Florida agents raid home of fired public health agent who refused to manipulate COVID data

There’s more than that backing up the State’s version. See here from the AP. (I erred in stating earlier that this had been linked in this thread - it was in a P&E thread on the same subject.)

It’s impossible to separate the raid from the issue of whether in fact she was a whistleblower or a difficult person generally.

FWIW, the raid itself was as hostile as it was because she apparently copped an attitude when the cops showed up at her house. So it’s more of the same. But even in looking at the initial impetus for the raid, there’s a big difference between raiding someone whose “crime” is being a whistleblower and raiding someone who was an all-purpose difficult person who latched onto a whistleblower claim after being fired for insubordination.

It’s quite possible. Until you explicitly connect the dots, the issues are separate by default.

I don’t quite understand what you’re trying to say. Is your argument that she may have been visited by police before, due to previous allegations of cyberstalking, and behaved in such a way as to somewhat justify the police behavior this time around? Or are you saying the police response was justified because of her attitude and actions on the day they executed the warrant - as the officer explicitly claims in the video?

If the former, that’s a lot of speculation (too much for me to take seriously) but it does connect the dots. If the latter, a prior allegation of cyberstalking is still irrelevant and immaterial. If something else, whoosh!

~Max

What I was saying was the latter. I disagree that it’s irrelevant. I think it’s very relevant. How people react when police show up at their door has a big impact on how subsequent events unfold. To the extent that the issue is “he pointed a gun at my children!!!”, then how she interacted with the police is highly relevant, and if we’re assessing who to believe as to how she interacted with police, then her history of stalking is highly relevant.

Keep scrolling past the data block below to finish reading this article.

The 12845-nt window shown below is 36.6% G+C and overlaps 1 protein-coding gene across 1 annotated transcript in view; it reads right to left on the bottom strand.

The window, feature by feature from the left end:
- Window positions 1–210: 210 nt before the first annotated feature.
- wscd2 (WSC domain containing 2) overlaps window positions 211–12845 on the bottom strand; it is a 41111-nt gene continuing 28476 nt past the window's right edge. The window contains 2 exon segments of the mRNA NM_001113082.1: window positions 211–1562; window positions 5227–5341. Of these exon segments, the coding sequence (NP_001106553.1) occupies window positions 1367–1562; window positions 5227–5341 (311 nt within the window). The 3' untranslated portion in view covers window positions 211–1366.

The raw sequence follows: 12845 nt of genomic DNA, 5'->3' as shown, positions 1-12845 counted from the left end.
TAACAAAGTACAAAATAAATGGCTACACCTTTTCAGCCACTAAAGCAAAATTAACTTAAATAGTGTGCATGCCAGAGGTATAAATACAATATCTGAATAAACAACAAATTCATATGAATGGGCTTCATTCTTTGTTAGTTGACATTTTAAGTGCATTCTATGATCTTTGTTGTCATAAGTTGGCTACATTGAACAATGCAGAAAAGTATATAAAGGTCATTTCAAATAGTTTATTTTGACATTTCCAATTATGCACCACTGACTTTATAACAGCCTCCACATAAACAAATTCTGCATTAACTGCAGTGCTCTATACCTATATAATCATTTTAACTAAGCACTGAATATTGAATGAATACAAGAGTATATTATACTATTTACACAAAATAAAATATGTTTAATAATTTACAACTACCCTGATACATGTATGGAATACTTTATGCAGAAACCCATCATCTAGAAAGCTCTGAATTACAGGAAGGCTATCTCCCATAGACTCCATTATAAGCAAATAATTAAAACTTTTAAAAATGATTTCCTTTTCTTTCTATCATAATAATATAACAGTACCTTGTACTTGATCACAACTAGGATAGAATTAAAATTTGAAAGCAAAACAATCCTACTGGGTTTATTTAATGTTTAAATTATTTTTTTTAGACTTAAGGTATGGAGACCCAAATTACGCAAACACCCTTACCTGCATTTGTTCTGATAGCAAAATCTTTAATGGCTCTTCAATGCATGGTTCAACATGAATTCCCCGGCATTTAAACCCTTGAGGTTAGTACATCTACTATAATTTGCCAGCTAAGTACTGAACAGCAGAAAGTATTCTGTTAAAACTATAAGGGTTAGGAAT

[Even the police decision to bring down that level of force to begin with could have been influenced by her criminal history - assuming they knew it - and the anticipation that she might be highly uncooperative. But that’s not the point I was making in my prior post.]

Zakalwe, you’re making the same arguments I made. Nobody wants to even consider the possibility. :frowning:

That’s why I gave up trying.

Ooookay.

I mean, by your argument, the fact that Trump lies about his income, crowd size, etc shouldn’t impact our evaluation of his veracity about other unrelated topics. Right? Everything in isolation and prior experience/knowledge is not to be used.

That Trump is often a liar means that he cannot ever tell the truth?

I disagree with that. First, I’m not assessing who to believe when she interacted with police. The whole thing is captured on video, from before they walked on to the property. Second, IMO an allegation of stalking has no bearing on believability.

~Max

Ahh, just a couple of steps more and we can relive the Lying Whore thread, and won’t that be fun in this age?

Not at all, but it SHOULD impact your assessment of his statement.

A quick Google found this from the NY Courts [PDF Warning]

Money quote:

Yeah, I occasionally tilt at windmills recreationally. Can’t help it sometimes. :slight_smile:

I’m very aware of it, in a general way, in fact, I was already thinking of quoting something like it,

Previous Criminal Conduct
You may consider whether a witness has been convicted of a crime or has engaged in criminal conduct, and if so, whether and to what extent it affects the truthfulness of that witness’s testimony.

You are not required to reject the testimony of a witness who has been convicted of a crime or has engaged in criminal conduct, or to accept the testimony of a witness who has not.

You may, however, consider whether a witness’s criminal conviction or conduct has affected the truthfulness of the witness’s testimony.

But when you read it, it actually doesn’t actually say much of anything about how it SHOULD impact a jury’s view of a witness.